Interesting question. Pet insurance is becoming more popular and more expensive, according to the North American Pet Health Insurance Association.

In 2020, 3.1 million pets in the United States were insured, according to the association. (Of that total, 83% were dogs and 17% cats.) That’s almost double the number of pets insured in 2016. In 2020, a dog’s average annual premium for accident and illness”, as opposed to “accident” protection. only,” was $594, down from $518 in 2016.

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What is your rule or guideline for the future life. Talk to us below or send us an email askencore@wsj.com.

(Cats, by comparison, are a bargain: The average annual premium for accident and sickness coverage was $342 in 2020, up from $321 four years earlier.)

For more information on this insurance, see the National Association of Insurance Commissioners. Here, among other resources, you will find “A Regulator’s Guide to Pet Insurance”. Although this report is designed primarily for insurance managers, it offers consumers a good, unbiased overview of this product: how it works and what to look for.

And…your kids might be onto something. A number of retirees over the years have told us that having a pet has helped them meet people and make new friends.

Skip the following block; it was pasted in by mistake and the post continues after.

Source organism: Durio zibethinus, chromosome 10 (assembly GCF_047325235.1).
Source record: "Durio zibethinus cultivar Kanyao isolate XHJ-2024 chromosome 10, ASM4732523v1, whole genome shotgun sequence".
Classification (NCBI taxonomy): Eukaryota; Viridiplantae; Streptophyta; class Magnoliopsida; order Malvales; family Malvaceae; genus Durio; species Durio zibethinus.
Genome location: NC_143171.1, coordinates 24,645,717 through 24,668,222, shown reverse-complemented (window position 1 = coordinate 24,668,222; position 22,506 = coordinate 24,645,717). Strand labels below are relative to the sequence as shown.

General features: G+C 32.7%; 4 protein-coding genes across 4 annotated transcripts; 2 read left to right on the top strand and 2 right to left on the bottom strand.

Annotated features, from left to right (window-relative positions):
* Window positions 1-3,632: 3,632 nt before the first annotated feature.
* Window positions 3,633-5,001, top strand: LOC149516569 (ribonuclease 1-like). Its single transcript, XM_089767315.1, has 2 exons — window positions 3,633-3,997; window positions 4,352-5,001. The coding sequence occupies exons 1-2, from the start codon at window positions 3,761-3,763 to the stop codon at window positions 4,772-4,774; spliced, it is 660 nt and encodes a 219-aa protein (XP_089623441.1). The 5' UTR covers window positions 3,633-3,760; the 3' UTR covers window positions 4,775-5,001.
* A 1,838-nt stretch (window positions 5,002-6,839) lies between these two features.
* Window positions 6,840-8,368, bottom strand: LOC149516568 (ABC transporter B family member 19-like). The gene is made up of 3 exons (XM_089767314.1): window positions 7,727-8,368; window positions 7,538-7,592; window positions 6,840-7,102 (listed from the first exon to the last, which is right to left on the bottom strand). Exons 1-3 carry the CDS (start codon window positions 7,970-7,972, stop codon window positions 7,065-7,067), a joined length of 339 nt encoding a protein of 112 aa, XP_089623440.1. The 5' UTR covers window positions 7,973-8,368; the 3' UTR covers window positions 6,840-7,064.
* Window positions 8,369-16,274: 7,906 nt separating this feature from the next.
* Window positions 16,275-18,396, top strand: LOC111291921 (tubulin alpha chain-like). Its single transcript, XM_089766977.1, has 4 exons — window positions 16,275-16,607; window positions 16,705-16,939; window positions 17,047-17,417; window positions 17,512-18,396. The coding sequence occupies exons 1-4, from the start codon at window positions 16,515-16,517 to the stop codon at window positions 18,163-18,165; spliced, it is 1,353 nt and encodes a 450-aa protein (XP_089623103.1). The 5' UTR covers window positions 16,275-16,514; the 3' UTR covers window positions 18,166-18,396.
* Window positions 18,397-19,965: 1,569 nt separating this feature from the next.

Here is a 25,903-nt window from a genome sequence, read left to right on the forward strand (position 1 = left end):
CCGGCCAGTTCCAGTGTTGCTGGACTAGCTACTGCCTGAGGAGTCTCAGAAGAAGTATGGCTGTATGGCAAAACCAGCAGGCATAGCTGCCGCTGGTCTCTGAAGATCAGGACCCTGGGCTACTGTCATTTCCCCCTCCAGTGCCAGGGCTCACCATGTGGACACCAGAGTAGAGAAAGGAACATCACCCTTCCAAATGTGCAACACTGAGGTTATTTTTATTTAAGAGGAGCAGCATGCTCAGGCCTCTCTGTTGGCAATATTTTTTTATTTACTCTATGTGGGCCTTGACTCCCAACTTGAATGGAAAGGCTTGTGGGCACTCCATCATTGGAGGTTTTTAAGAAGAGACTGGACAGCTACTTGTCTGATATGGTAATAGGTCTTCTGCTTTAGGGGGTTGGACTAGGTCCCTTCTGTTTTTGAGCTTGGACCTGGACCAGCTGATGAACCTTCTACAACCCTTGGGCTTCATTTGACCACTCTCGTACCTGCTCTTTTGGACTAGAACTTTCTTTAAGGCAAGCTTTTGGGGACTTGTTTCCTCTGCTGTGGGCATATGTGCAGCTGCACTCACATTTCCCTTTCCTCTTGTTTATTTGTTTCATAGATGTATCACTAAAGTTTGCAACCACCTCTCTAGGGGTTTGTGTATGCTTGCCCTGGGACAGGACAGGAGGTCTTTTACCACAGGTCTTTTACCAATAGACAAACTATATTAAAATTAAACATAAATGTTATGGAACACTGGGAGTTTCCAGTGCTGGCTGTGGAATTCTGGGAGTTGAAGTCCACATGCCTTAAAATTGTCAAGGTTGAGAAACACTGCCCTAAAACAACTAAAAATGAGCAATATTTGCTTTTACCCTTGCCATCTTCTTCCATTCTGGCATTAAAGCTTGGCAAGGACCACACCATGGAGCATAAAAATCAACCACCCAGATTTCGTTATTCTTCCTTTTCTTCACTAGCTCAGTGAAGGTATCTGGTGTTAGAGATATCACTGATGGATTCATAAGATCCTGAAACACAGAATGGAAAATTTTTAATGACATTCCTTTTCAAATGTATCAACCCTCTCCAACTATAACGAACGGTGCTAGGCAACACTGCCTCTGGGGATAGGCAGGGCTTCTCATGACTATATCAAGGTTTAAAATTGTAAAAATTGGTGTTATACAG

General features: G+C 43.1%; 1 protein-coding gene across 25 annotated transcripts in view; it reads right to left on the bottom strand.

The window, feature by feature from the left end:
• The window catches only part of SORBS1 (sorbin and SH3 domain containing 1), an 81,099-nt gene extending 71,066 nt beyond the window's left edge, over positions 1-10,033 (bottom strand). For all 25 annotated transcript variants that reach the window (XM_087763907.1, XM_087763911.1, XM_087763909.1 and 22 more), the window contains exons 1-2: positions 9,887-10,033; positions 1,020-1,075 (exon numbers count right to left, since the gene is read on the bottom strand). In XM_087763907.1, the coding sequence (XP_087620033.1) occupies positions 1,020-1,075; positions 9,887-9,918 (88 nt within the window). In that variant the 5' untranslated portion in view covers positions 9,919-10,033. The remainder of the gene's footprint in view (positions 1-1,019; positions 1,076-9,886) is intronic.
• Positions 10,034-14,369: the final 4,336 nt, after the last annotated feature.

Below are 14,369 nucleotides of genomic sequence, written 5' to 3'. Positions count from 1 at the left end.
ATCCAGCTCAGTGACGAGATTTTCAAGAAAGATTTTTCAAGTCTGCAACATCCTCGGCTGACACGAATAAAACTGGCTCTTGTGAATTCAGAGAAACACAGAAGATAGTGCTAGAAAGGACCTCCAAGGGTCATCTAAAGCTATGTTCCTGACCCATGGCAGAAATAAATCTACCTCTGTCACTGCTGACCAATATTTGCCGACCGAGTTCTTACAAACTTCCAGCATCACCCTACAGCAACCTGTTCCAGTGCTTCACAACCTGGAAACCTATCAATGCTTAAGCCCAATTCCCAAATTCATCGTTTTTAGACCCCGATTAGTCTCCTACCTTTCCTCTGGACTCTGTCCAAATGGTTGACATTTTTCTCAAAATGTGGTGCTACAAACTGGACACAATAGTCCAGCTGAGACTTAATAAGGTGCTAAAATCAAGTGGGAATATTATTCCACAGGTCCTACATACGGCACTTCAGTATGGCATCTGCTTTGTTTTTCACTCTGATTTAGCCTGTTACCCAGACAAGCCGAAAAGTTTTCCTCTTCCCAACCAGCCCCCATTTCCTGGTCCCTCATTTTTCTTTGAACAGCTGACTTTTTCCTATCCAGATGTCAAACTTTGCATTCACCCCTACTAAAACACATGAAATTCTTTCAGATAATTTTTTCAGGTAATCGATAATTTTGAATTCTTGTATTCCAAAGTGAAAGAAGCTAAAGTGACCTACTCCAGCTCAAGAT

I will be 62 this year and I want to apply for social security as soon as possible. What is the earliest date I can do this?

We must first make a distinction: when you become eligible for benefits, and when you can apply for benefits.

According to the Social Security Administration, you must be 62 for the entire month to be eligible to receive benefits. The agency considers you to be 62 for an entire month if you were born on the first or second day of the month; otherwise, you do not meet this condition until the following month.

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Do you have a question about retirement planning and life? E-mail askencore@wsj.com.

As for the application for benefits, you can do so up to four months before the start of your retirement benefits. The Social Security Administration offers a good example of how this all works on its website, as follows:

Let’s say you turn 62 on December 2. This means that you meet the “full month” requirement and can start your benefits as early as December. Using the four-month rule, if you want your benefits to start in December, you can apply in August.

Still, let’s say you were born on December 3 or later in the month. In this case, you do not meet the “full month” requirement. Which means you can start your benefits in January 2023. In other words, in January 2023 — again, in the eyes of the Social Security Administration — you’ll be 62 for the whole month. And, to finish the example, if you want your benefits to start in January 2023, you can apply in September 2022.

Mr. Ruffenach is a former journalist and editor of the Wall Street Journal. Ask Encore examines financial matters for those contemplating, planning and living in retirement. Send your questions and comments to askencore@wsj.com.